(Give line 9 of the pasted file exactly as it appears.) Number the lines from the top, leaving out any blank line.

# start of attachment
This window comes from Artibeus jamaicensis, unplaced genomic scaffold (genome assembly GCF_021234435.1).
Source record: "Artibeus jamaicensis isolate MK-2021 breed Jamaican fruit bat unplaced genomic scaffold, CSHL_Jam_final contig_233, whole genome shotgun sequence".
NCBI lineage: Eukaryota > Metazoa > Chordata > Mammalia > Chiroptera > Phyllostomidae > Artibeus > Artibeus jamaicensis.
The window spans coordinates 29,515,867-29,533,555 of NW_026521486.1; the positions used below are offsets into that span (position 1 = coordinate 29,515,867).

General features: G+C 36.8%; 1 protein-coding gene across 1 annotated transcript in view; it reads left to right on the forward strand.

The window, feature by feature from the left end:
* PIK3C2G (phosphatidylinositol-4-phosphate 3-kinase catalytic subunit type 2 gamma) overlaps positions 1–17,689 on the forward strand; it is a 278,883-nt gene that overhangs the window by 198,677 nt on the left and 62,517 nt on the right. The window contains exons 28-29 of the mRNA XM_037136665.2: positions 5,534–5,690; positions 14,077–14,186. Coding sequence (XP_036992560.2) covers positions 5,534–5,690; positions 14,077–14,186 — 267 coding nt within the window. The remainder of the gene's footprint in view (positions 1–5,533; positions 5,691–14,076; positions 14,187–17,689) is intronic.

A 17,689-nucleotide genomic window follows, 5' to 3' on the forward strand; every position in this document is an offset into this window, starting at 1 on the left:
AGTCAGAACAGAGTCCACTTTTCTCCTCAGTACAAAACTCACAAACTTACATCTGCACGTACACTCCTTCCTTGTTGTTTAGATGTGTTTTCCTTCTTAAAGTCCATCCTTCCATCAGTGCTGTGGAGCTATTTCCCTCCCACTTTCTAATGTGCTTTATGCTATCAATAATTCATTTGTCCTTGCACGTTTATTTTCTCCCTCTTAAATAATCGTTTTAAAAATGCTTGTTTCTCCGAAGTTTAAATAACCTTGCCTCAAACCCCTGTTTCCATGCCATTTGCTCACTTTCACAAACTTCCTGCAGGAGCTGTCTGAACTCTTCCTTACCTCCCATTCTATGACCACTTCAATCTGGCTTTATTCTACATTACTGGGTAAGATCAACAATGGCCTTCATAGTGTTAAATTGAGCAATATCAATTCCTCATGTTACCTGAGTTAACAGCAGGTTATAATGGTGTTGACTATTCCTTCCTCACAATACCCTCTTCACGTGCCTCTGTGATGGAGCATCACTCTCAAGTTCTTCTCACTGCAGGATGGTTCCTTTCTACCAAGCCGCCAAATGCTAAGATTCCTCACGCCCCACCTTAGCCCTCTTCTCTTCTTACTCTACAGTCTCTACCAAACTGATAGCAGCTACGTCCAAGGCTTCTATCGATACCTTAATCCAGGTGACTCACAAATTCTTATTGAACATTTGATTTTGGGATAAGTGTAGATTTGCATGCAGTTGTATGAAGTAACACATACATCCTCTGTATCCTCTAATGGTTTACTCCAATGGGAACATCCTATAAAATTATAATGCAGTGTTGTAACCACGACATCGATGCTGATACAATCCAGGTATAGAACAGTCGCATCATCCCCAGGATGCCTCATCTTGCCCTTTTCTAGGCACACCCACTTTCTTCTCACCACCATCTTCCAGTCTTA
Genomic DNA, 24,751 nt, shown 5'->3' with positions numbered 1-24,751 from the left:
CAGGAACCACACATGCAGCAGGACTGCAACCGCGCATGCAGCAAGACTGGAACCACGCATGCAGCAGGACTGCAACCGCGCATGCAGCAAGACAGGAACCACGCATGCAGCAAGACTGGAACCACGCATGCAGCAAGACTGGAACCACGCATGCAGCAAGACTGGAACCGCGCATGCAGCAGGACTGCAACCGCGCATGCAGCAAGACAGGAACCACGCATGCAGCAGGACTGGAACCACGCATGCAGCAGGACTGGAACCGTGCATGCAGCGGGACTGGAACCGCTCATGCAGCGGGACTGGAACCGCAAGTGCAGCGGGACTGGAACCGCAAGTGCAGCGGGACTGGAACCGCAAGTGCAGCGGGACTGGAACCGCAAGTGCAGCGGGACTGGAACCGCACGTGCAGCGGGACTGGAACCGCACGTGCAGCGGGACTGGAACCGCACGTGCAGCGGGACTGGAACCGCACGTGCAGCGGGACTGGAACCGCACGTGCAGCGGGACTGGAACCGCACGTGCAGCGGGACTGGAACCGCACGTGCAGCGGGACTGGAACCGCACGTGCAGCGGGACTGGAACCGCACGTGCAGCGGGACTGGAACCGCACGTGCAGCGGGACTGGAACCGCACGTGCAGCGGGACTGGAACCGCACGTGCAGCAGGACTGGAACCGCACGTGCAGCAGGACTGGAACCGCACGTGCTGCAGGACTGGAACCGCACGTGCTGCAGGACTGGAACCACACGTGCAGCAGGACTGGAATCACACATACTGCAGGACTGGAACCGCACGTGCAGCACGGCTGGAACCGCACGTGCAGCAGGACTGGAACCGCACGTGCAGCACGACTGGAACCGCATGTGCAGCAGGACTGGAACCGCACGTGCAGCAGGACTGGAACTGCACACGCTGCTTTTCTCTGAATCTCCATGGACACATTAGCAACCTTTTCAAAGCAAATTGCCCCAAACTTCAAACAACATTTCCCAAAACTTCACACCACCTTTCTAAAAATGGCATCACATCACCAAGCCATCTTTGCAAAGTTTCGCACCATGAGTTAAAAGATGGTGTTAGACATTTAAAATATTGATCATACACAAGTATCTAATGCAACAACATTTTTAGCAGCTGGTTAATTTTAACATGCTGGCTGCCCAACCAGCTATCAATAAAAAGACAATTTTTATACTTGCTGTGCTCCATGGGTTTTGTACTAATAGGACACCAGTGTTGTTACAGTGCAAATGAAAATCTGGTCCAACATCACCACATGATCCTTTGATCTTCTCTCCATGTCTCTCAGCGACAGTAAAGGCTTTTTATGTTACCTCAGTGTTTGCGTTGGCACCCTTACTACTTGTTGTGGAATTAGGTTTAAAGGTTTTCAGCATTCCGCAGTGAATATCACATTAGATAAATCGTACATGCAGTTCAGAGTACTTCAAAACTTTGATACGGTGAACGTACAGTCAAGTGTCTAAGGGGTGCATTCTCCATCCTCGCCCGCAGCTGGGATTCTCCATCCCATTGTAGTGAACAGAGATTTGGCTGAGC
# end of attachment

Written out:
AGTCAGAACAGAGTCCACTTTTCTCCTCAGTACAAAACTCACAAACTTACATCTGCACGTACACTCCTTCCTTGTTGTTTAGATGTGTTTTCCTTCTTAAAGTCCATCCTTCCATCAGTGCTGTGGAGCTATTTCCCTCCCACTTTCTAATGTGCTTTATGCTATCAATAATTCATTTGTCCTTGCACGTTTATTTTCTCCCTCTTAAATAATCGTTTTAAAAATGCTTGTTTCTCCGAAGTTTAAATAACCTTGCCTCAAACCCCTGTTTCCATGCCATTTGCTCACTTTCACAAACTTCCTGCAGGAGCTGTCTGAACTCTTCCTTACCTCCCATTCTATGACCACTTCAATCTGGCTTTATTCTACATTACTGGGTAAGATCAACAATGGCCTTCATAGTGTTAAATTGAGCAATATCAATTCCTCATGTTACCTGAGTTAACAGCAGGTTATAATGGTGTTGACTATTCCTTCCTCACAATACCCTCTTCACGTGCCTCTGTGATGGAGCATCACTCTCAAGTTCTTCTCACTGCAGGATGGTTCCTTTCTACCAAGCCGCCAAATGCTAAGATTCCTCACGCCCCACCTTAGCCCTCTTCTCTTCTTACTCTACAGTCTCTACCAAACTGATAGCAGCTACGTCCAAGGCTTCTATCGATACCTTAATCCAGGTGACTCACAAATTCTTATTGAACATTTGATTTTGGGATAAGTGTAGATTTGCATGCAGTTGTATGAAGTAACACATACATCCTCTGTATCCTCTAATGGTTTACTCCAATGGGAACATCCTATAAAATTATAATGCAGTGTTGTAACCACGACATCGATGCTGATACAATCCAGGTATAGAACAGTCGCATCATCCCCAGGATGCCTCATCTTGCCCTTTTCTAGGCACACCCACTTTCTTCTCACCACCATCTTCCAGTCTTA